Friday, May 27, 2016
One who follows that way finds protection at all times from sin and vice of thought, of tongue, of hand, of foot, of self-will and of disordered sensual desire, so as to lead a life that is completely open before the scrutiny of God and of his angels who watch over us from hour to hour. (From para. 5 of Ch. 7 of Saint Benedict's Rule, trans. by Patrick Barry OSB, 1997.)
The disorder of the human condition, of my condition, is always seeking true harmony and integrity in God -- that is, alignment with my Source.
Thursday, May 26, 2016
Chapter 7: The value of humility (paragraph 4)
The first step of humility is to cherish at all times the sense of awe with which we should turn to God. It should drive forgetfulness away... (From Ch. 4 of St. Benedict's Rule, trans. by Patrick Barry, OSB, 1997.)
"To cherish at all times the sense of awe with which we should turn to God" means that I live my life in a way pleasing to God -- not in the sense of being a "people-pleaser" (or a "god-pleaser") -- but in the sense of knowing that it is awesome divine energy coursing through my being, giving me life, and carrying me along.
Wednesday, May 25, 2016
Chapter 7: The value of humility (paragraphs 1-3)
The word of God in scripture teaches us in clear and resounding terms that anyone who lays claim to a high position will be brought low and anyone who is modest in self-appraisal will be lifted up. (From Saint Benedict's Rule, trans. by Patrick Barry, OSB, 1997.)
I understand the modesty Benedict describes as neither self-inflating nor self-denigrating, but the modesty of clear vision, the clear vision of the heart. The ego, through puffing up and deflating, can obscure this vision; the ego can creep into anything. Benedict reminds me I will be "lifted up", or liberated, from the ego's controls, as I remain true to my practice of selfless attention.
Tuesday, May 24, 2016
Chapter 6: Cherishing silence in the monastery
I am guarded about the way I speak and have accepted silence in humility refraining even from words that are good. (From para. 1 of Ch. 6 of Saint Benedict's Rule, trans. by Patrick Barry OSB, 1997.)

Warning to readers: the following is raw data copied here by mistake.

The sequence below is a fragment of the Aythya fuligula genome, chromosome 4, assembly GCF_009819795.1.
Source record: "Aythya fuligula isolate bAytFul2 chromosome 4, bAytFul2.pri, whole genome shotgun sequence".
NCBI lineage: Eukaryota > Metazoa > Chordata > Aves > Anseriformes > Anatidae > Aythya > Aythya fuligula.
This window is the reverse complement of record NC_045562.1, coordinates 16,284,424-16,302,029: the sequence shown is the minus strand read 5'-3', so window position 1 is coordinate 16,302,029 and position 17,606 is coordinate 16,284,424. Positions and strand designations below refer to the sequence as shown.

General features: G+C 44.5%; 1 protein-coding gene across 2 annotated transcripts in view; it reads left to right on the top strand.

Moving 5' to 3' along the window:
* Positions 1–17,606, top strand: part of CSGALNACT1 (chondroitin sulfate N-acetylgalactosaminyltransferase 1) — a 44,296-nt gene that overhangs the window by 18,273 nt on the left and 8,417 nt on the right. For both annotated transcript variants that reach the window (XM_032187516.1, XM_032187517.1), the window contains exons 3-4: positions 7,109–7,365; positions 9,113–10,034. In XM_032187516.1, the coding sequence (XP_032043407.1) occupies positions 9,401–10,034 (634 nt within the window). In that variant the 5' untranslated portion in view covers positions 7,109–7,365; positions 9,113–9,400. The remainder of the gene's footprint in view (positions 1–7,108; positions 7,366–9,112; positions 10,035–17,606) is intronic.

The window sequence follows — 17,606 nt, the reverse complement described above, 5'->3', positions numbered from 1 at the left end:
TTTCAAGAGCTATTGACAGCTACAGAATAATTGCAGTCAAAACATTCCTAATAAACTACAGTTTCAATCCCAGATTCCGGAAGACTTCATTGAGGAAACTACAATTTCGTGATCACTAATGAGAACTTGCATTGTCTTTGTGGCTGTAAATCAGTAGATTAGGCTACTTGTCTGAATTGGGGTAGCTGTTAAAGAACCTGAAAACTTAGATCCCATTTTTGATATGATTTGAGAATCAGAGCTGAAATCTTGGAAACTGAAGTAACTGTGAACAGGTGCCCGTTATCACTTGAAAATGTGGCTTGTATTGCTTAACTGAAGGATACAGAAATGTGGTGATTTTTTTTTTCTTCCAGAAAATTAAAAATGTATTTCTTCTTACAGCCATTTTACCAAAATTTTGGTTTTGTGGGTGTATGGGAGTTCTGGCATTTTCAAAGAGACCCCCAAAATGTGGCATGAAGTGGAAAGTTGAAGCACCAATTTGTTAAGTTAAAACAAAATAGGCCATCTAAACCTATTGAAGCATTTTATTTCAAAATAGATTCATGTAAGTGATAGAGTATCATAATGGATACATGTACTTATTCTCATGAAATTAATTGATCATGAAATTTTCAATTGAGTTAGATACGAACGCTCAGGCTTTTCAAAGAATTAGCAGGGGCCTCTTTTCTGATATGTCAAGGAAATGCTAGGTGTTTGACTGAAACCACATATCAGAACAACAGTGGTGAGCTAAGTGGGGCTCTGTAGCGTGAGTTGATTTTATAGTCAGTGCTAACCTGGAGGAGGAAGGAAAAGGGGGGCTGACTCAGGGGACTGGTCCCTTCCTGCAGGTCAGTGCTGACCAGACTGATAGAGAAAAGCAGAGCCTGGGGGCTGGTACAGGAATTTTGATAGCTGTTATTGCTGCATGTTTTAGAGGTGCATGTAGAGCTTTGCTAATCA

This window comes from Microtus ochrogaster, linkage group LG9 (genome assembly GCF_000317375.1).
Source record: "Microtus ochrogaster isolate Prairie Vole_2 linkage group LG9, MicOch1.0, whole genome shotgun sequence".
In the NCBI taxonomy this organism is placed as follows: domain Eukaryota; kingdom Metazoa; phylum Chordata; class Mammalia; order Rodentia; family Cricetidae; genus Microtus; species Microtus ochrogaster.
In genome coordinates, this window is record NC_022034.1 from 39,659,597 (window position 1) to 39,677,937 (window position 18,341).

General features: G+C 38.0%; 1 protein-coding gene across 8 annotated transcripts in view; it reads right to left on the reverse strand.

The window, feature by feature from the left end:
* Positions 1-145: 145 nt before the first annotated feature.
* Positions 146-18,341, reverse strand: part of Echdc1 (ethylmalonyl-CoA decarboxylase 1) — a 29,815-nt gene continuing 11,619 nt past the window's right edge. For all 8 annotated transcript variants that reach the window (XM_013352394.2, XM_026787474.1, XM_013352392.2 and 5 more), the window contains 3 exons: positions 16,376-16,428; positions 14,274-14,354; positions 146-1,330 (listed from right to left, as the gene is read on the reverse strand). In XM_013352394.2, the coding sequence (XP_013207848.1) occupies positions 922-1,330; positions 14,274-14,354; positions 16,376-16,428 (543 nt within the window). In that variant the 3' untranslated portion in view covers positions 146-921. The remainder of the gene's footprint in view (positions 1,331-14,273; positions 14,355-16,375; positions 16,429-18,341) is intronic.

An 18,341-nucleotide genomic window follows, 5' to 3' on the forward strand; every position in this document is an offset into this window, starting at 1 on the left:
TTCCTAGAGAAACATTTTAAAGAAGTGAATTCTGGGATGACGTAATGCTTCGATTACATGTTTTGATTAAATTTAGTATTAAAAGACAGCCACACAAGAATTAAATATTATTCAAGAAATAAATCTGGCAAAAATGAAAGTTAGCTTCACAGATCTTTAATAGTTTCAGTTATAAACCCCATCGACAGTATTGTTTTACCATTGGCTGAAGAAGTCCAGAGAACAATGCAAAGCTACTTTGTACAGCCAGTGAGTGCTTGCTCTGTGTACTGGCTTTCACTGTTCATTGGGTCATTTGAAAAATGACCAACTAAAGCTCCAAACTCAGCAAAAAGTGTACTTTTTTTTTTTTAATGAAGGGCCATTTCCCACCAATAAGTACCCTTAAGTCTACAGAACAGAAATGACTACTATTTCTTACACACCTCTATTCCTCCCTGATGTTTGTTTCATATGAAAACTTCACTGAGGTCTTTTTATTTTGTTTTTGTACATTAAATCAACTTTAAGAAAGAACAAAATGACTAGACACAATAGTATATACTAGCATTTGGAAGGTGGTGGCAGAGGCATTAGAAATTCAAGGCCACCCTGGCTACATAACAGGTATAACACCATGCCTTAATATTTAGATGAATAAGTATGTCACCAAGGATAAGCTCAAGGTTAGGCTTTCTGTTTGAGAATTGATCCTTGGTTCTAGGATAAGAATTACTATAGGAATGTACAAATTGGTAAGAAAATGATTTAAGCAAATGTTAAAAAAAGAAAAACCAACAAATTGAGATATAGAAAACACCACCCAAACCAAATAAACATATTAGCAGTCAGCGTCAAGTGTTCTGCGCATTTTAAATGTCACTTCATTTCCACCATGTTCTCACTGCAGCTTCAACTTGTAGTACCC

Listening to the mantra teaches me how to listen to others.
Monday, May 23, 2016
Chapter 5: Monastic obedience (paragraphs 4-5)
We should remember, however, that such obedience will be acceptable to God and rewarding to us, if we carry out the orders given us in a way that is not fearful, nor slow, nor half-hearted, nor marred by murmuring or the sort of compliance that betrays resentment. (From para. 4 of Ch. 5 of Saint Benedict's Rule, trans. by Patrick Barry OSB, 1997.)
In the translation of the Rule that I'm reading, Abbot Barry notes that murmuring is not a legitimate means for dealing with the complaints that may arise in community, because it can destroy confidence in community life. He goes on to say that, for the individuals who murmur, "[murmuring] becomes increasingly addictive and [murmurers] develop a corresponding blindness to the harm they are doing to themselves and to others." Meditation makes me increasingly alert to habits of my mind and heart that arise from a false sense of self, so that I may grow in the direction of truth.
Sunday, May 22, 2016
Chapter 5: Monastic obedience (paragraphs 1-3)
The first step on the way to humility is to obey an order without delaying for a moment. That is a response which comes easily to those who hold nothing dearer than Christ himself. (From para. 1 of Ch. 5 of Saint Benedict's Rule, trans. by Patrick Barry OSB, 1997.)
If my "abbess" is the inner teacher, or God speaking to me through others, Benedict's injunction could sometimes lead me, not to obedience, but to impulsivity or confusion. This is especially true if my ego is in overdrive, and my discernment isn't clear. But "holding nothing dearer than Christ himself" is a fruit of meditation -- a grounding in the heart, and a responsiveness borne of love.
Saturday, May 21, 2016
Chapter 4: Guidelines for Christian and monastic good practice (paragraphs 9-13)
You should take delight in listening to sacred reading and in often turning generously to prayer.
(From para. 9 of Ch. 4 of Saint Benedict's Rule, trans. by Patrick Barry OSB, 1997.)
There's no doubt in my mind that a fruit of saying my word is the gradual expansion of spirit into the flow of continuous prayer.